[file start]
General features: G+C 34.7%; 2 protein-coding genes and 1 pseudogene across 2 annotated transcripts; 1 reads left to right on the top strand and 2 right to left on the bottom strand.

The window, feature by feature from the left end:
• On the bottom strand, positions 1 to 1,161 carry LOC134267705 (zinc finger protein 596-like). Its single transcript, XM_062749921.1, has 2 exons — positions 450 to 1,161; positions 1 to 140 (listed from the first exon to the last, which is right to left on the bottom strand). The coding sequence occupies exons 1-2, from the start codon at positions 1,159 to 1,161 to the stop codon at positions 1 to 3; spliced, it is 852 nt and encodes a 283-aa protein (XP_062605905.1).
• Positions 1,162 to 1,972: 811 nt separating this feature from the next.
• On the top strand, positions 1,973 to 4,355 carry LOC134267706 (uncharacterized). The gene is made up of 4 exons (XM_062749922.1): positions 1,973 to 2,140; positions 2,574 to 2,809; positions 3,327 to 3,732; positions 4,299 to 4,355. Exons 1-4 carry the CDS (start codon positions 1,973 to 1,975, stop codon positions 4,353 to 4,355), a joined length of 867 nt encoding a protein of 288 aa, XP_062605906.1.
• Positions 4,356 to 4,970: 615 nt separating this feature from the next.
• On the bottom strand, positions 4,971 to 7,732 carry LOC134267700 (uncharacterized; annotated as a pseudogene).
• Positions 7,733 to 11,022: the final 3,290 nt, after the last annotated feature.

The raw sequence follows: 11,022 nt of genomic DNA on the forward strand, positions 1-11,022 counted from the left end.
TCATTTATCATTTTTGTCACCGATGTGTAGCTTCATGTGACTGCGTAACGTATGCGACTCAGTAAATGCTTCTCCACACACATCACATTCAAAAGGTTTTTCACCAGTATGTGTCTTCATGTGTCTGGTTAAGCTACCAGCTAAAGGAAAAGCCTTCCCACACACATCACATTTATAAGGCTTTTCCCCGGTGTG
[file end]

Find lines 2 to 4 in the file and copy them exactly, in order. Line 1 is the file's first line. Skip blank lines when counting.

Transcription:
The window, feature by feature from the left end:
• On the bottom strand, positions 1 to 1,161 carry LOC134267705 (zinc finger protein 596-like). Its single transcript, XM_062749921.1, has 2 exons — positions 450 to 1,161; positions 1 to 140 (listed from the first exon to the last, which is right to left on the bottom strand). The coding sequence occupies exons 1-2, from the start codon at positions 1,159 to 1,161 to the stop codon at positions 1 to 3; spliced, it is 852 nt and encodes a 283-aa protein (XP_062605905.1).
• Positions 1,162 to 1,972: 811 nt separating this feature from the next.